Andrew M. Greeley's 'God in Popular Culture'
a book review by Mike Nichols
It might be tempting to dismiss Andrew Greeley's recent book, 'God in Popular Culture', as trivial. It would be a bad mistake. Yet I can see at least three reasons for making it. First, by now Greeley is known to most people as that Catholic priest who writes those shockingly sexy best-sellers like 'The Cardinal Sins'. Second, although this particular book is non- fiction, it is written in a breezy style and aimed at a general audience. And third, it is an attempt to wrest some theology out of the glitz of pop culture -- from rock lyrics to horror fiction.
On reflection, none of these criticisms seem good enough. Long before Greeley became known as a writer of fiction, he was better known as an inventive sociologist, who is particularly adept at wielding statistical surveys. And as for targeting a popular market for a book on theology, I have always contended that God-talk should not be confined to theologians. Normal people seem to enjoy doing it, and often surprise themselves at just how well they do it. And finally, examining pop culture for its theological content may seem glib, but I would suggest that Greeley has struck a new vein. And it is a rich one, despite its unfamiliarity. In short, this is a surprisingly good book.
But then, I've learned to expect surprises from Greeley. I first encountered his non-fiction in 'TV Guide'. His article was, believe it or not, a DEFENSE of televangelism. I figured that only St. Jude himself patron of hopeless causes) could pull that one off. Yet, by the time I had read it, I felt I understood the reasons for televangelism, and I was almost willing to concede the NEED for it. All this from a man who is anything BUT a televangelist. (His liberal stance on birth control and other matters has often put him at loggerheads with the Vatican.)
The opening chapters of 'God in Popular Culture' discuss the importance of creative imagination to religious experience. Greeley demonstrates its role in both 'primitive' nature religions and the 'great' world religions. The connections seem so obvious that I couldn't help wondering why I hadn't seen this discussed before! (Maybe people would become too confused about the part played by creative imagination vs. divine revelation?) From there, he moves into a discussion of religious symbolism, especially the Pagan nature symbols that were taken over by Catholicism.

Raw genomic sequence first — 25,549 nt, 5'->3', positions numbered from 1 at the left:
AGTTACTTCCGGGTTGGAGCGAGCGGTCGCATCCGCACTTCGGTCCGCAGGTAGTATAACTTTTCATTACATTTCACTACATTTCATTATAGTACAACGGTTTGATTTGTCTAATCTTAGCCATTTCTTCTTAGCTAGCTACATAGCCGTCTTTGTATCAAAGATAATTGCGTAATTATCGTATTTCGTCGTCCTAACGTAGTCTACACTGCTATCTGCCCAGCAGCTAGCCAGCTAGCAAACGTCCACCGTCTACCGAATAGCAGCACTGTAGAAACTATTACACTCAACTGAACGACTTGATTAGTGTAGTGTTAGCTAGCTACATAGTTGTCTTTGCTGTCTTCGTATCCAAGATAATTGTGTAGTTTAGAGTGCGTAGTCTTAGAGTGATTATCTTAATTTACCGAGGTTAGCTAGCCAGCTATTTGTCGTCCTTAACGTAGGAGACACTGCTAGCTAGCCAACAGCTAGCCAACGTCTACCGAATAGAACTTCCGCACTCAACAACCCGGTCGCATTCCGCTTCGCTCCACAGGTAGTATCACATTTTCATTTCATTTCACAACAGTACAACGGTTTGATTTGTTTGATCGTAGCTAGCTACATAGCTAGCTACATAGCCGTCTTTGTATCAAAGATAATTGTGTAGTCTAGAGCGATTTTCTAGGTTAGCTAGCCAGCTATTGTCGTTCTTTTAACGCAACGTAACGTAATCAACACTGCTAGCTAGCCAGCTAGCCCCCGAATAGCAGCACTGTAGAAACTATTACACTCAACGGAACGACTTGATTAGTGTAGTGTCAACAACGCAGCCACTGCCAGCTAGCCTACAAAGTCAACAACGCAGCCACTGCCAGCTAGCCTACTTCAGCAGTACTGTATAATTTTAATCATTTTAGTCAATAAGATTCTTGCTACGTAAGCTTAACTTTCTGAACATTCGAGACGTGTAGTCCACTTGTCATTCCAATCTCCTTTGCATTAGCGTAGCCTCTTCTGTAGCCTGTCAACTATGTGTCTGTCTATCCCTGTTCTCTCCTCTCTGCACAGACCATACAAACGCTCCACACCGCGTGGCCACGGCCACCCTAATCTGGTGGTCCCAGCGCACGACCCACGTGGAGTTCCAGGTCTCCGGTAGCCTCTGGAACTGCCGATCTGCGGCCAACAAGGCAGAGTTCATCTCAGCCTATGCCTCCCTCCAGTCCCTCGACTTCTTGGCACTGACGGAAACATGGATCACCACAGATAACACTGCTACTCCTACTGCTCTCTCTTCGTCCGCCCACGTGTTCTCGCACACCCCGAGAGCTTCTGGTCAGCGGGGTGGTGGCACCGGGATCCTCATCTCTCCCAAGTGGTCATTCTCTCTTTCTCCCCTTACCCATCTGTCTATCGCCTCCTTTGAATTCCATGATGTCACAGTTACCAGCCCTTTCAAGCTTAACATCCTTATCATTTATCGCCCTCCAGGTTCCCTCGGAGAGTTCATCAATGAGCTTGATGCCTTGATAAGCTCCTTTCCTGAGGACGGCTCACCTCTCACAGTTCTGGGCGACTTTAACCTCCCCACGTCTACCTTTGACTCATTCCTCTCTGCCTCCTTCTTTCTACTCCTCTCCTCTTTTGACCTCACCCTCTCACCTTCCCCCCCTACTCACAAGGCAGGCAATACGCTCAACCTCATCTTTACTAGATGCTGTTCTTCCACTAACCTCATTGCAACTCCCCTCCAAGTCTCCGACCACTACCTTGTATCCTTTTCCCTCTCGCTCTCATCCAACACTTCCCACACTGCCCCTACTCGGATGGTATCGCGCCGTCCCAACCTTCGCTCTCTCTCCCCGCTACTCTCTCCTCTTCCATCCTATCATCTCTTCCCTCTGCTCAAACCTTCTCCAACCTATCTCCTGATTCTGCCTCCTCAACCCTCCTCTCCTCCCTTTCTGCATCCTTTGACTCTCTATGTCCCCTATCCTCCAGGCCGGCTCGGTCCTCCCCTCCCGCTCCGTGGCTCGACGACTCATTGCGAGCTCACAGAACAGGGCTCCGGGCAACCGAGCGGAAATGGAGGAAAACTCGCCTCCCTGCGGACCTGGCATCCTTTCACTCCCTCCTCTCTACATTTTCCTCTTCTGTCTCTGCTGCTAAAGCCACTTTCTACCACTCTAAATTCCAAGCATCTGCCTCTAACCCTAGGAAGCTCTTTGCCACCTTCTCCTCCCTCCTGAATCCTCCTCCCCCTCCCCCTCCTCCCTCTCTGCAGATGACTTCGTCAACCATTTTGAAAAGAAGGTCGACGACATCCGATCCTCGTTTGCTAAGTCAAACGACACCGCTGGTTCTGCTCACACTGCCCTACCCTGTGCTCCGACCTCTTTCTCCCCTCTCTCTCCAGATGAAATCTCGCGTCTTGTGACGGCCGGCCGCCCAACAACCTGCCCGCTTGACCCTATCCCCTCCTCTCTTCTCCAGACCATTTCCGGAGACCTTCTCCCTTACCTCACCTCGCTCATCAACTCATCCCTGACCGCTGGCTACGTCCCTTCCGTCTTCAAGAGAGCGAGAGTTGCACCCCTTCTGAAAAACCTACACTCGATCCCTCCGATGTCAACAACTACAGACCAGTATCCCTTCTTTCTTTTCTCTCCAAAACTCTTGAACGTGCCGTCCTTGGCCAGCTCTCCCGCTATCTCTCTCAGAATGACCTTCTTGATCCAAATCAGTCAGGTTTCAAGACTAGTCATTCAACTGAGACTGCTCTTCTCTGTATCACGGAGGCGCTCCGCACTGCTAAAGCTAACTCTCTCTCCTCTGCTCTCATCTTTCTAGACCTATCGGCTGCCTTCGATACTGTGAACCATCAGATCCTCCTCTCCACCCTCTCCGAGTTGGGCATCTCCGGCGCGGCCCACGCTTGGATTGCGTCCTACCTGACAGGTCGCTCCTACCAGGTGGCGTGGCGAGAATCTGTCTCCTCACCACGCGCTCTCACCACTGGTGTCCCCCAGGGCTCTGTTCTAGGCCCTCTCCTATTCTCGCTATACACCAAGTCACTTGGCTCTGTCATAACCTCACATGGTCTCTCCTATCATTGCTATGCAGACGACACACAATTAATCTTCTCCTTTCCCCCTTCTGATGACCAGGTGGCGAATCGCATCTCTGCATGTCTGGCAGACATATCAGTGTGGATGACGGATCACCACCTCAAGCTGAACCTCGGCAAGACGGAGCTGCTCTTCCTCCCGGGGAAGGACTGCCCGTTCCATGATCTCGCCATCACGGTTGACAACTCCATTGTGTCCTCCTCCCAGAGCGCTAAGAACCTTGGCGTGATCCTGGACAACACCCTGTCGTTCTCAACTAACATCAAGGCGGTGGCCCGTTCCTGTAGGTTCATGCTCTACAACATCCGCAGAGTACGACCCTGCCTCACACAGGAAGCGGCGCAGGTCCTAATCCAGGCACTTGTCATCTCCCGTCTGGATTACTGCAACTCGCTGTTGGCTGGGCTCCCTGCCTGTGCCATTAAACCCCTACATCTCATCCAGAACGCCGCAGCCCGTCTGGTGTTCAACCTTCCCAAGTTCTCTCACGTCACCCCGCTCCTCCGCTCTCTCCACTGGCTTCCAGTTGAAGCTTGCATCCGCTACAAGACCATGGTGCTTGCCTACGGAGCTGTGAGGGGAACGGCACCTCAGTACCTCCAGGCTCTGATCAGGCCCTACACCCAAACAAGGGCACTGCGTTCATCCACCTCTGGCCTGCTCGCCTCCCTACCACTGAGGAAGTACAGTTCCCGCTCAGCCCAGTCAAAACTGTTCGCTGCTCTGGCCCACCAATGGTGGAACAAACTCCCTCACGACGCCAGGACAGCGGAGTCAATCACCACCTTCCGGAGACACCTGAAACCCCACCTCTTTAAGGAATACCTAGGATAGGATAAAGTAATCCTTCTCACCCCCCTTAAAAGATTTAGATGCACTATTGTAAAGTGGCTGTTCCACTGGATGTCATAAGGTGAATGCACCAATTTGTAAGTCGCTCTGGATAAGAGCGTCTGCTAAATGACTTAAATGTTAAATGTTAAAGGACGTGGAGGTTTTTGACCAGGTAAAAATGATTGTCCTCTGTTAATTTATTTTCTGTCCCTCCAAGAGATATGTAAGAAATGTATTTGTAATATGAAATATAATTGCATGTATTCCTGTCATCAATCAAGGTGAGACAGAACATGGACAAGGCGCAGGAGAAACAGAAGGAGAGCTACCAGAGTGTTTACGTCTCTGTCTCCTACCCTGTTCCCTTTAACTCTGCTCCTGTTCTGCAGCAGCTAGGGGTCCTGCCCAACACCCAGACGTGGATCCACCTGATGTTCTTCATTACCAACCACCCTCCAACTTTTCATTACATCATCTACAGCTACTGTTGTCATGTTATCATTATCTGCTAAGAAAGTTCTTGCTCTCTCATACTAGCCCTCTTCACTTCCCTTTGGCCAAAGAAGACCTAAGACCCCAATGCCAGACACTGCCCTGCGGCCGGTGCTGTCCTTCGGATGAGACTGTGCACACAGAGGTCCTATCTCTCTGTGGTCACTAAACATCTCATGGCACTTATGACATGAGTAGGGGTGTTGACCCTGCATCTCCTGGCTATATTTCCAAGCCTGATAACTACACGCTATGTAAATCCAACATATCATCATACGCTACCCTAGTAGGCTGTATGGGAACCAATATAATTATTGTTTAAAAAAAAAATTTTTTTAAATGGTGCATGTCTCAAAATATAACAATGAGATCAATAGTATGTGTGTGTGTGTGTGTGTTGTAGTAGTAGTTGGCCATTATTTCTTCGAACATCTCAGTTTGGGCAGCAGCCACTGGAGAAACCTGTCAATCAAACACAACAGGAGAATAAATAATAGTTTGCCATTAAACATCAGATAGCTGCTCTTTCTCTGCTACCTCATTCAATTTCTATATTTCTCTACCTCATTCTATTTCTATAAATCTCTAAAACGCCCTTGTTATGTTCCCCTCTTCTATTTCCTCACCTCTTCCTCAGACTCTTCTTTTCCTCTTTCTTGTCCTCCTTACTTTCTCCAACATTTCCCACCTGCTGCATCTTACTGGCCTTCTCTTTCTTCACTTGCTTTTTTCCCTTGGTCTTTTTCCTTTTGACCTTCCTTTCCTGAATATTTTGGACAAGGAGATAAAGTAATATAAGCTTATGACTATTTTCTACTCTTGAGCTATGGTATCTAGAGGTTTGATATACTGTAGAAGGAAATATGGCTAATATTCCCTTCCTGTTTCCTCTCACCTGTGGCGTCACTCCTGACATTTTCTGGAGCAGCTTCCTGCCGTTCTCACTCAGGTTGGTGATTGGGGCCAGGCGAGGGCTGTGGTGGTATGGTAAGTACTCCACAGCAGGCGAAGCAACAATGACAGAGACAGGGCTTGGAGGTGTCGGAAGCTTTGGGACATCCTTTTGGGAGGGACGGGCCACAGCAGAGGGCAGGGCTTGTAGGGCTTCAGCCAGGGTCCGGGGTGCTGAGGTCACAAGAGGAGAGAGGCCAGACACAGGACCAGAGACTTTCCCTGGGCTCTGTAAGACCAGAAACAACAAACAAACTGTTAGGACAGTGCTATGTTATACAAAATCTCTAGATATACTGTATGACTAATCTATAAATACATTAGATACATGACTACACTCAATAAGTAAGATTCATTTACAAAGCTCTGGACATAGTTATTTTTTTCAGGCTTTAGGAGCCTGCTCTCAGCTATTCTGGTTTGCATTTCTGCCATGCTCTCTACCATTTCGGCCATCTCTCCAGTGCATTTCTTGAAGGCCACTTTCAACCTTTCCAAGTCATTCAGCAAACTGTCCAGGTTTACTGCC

And he concludes these opening chapters with the the most important observation that Catholic children are steeped in 'analogical' thinking, whereas Protestant children are raised with 'dialectical' thinking. The difference is that the analogical process allows Catholics to see the natural world, even at its most sensual, as sacred, as a metaphor of God. That is why the Catholic church revels in altar candles, incense, religious painting and statuary. That is why the Catholic church does not hesitate to adapt Pagan symbolism and holidays. The Protestant dialectical mind-set, however, sees God as totally apart from ('above') the natural world. This has yielded the tenacious Puritan strain that runs through so much of non-Catholic Christianity. Yes, you can find exceptions to the rule, but I think the broad generalization would be hard to refute.
And to drive the point home, Greeley then shows how artists and entertainers from a Catholic background tend to demonstrate this analogical spirit, which is sensual and earthy, more than their Protestant counterparts. Whether discussing the blue-collar, New Jersey background of Bruce Springsteen, or the family-oriented Mexican heritage of Linda Ronstadt, or the sensual Italian background of Madonna, Greeley finds the theology in their work. Sometimes that theology is explicit (as in Woody Allen's films) and sometimes not (as in Anne McCaffrey's writings). But he does not impose his own ideas on their work. In fact, he often interviews the artists themselves, asking specifically about their religious views. (Stephen King is particularly intriguing.)
Not that all the chapters are equally strong. (Greeley seems to be such a staunch fan of mystery writer Ellis Peters that he spends more time on plot summaries than on the analysis.)
Yet other chapters deserve special commendation. The essay on Madonna alone is worth the price of the book! In it, he brilliantly analyzes sexuality (and indeed, all sensuality) as a vehicle for the sacred. He defends Madonna from both the criticism of stuffy prelates who object to the lyrics of 'Like A Virgin' (and the crucifix she habitually wears between her breasts!) as well as from the criticism of radical feminists, who object to her overt sexuality. And in doing so, he shows exactly why radical feminism has failed, i.e. due to its rejection of the sacramental aspect of sexuality. In Greeley's view, Madonna is, as she herself contends, more a true feminist than many of her critics. The essay is a tour de force in re-thinking feminism.
I was also quite taken with the chapter dealing with fantasy writers like Katherine Kurtz, David Eddings, Stephen Donaldson, Orson Scott Card, and others. In fact, Greeley himself is a fantasy author ('The Magic Cup') and shows exceptionally keen insight when analyzing worlds of wonder. He contends that his Irish background gives him a slight edge in this realm, and his awareness of his own Celtic roots extends to his habit of referring to God as 'She'. He also takes a look at science fiction writers such as Arthur Clarke, Isaac Asimov, and Larry Niven; Western writers like Louis L'Amour; and spy novel writers like John LeCarre.
As a pantheist, I am used to finding God in some unusual places. But Greeley has found Her in places I had not thought to look. And if you're at that point in your spiritual journey where you'd like to know where else God hangs out, besides church, then this book is just the ticket.
Document Copyright © 1988, 2003 by Mike Nichols.